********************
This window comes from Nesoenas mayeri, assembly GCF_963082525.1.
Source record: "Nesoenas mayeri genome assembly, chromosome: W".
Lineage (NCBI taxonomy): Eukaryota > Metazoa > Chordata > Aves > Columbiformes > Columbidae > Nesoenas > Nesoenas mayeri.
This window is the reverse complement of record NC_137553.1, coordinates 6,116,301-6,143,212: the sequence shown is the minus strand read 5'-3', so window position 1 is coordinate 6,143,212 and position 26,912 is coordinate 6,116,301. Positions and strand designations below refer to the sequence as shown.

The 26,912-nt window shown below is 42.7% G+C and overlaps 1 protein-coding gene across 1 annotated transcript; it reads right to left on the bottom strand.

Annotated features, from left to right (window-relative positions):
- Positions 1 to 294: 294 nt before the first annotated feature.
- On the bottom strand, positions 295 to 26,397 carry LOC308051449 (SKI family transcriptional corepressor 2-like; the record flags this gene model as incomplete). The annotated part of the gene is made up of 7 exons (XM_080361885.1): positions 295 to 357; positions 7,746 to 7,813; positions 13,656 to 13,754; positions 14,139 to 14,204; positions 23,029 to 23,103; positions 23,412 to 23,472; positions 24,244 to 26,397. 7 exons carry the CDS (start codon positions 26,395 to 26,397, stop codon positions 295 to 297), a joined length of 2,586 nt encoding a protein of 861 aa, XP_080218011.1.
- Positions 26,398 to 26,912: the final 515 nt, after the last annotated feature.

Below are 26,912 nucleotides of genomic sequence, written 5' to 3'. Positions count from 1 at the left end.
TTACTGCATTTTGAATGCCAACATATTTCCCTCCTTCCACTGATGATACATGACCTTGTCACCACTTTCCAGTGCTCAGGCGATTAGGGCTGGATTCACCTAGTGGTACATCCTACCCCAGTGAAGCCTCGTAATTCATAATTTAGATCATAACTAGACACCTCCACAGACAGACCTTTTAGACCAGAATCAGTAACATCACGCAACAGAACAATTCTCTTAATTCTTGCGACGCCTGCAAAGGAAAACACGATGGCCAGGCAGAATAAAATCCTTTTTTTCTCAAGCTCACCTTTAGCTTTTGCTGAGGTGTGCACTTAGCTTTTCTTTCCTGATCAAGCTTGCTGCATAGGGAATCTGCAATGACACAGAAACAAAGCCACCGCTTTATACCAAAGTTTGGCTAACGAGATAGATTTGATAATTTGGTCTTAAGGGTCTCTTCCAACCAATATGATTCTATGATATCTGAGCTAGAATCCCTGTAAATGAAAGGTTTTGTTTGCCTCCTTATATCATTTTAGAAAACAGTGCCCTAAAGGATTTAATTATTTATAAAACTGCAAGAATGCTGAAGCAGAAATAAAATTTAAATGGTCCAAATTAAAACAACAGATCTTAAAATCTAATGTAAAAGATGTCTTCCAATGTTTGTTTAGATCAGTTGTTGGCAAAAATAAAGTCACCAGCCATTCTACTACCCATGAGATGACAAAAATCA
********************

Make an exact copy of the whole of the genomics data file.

This window comes from Nesoenas mayeri, assembly GCF_963082525.1.
Source record: "Nesoenas mayeri genome assembly, chromosome: W".
Lineage (NCBI taxonomy): Eukaryota > Metazoa > Chordata > Aves > Columbiformes > Columbidae > Nesoenas > Nesoenas mayeri.
This window is the reverse complement of record NC_137553.1, coordinates 6,116,301-6,143,212: the sequence shown is the minus strand read 5'-3', so window position 1 is coordinate 6,143,212 and position 26,912 is coordinate 6,116,301. Positions and strand designations below refer to the sequence as shown.

The 26,912-nt window shown below is 42.7% G+C and overlaps 1 protein-coding gene across 1 annotated transcript; it reads right to left on the bottom strand.

Annotated features, from left to right (window-relative positions):
- Positions 1 to 294: 294 nt before the first annotated feature.
- On the bottom strand, positions 295 to 26,397 carry LOC308051449 (SKI family transcriptional corepressor 2-like; the record flags this gene model as incomplete). The annotated part of the gene is made up of 7 exons (XM_080361885.1): positions 295 to 357; positions 7,746 to 7,813; positions 13,656 to 13,754; positions 14,139 to 14,204; positions 23,029 to 23,103; positions 23,412 to 23,472; positions 24,244 to 26,397. 7 exons carry the CDS (start codon positions 26,395 to 26,397, stop codon positions 295 to 297), a joined length of 2,586 nt encoding a protein of 861 aa, XP_080218011.1.
- Positions 26,398 to 26,912: the final 515 nt, after the last annotated feature.

Below are 26,912 nucleotides of genomic sequence, written 5' to 3'. Positions count from 1 at the left end.
TTACTGCATTTTGAATGCCAACATATTTCCCTCCTTCCACTGATGATACATGACCTTGTCACCACTTTCCAGTGCTCAGGCGATTAGGGCTGGATTCACCTAGTGGTACATCCTACCCCAGTGAAGCCTCGTAATTCATAATTTAGATCATAACTAGACACCTCCACAGACAGACCTTTTAGACCAGAATCAGTAACATCACGCAACAGAACAATTCTCTTAATTCTTGCGACGCCTGCAAAGGAAAACACGATGGCCAGGCAGAATAAAATCCTTTTTTTCTCAAGCTCACCTTTAGCTTTTGCTGAGGTGTGCACTTAGCTTTTCTTTCCTGATCAAGCTTGCTGCATAGGGAATCTGCAATGACACAGAAACAAAGCCACCGCTTTATACCAAAGTTTGGCTAACGAGATAGATTTGATAATTTGGTCTTAAGGGTCTCTTCCAACCAATATGATTCTATGATATCTGAGCTAGAATCCCTGTAAATGAAAGGTTTTGTTTGCCTCCTTATATCATTTTAGAAAACAGTGCCCTAAAGGATTTAATTATTTATAAAACTGCAAGAATGCTGAAGCAGAAATAAAATTTAAATGGTCCAAATTAAAACAACAGATCTTAAAATCTAATGTAAAAGATGTCTTCCAATGTTTGTTTAGATCAGTTGTTGGCAAAAATAAAGTCACCAGCCATTCTACTACCCATGAGATGACAAAAATCA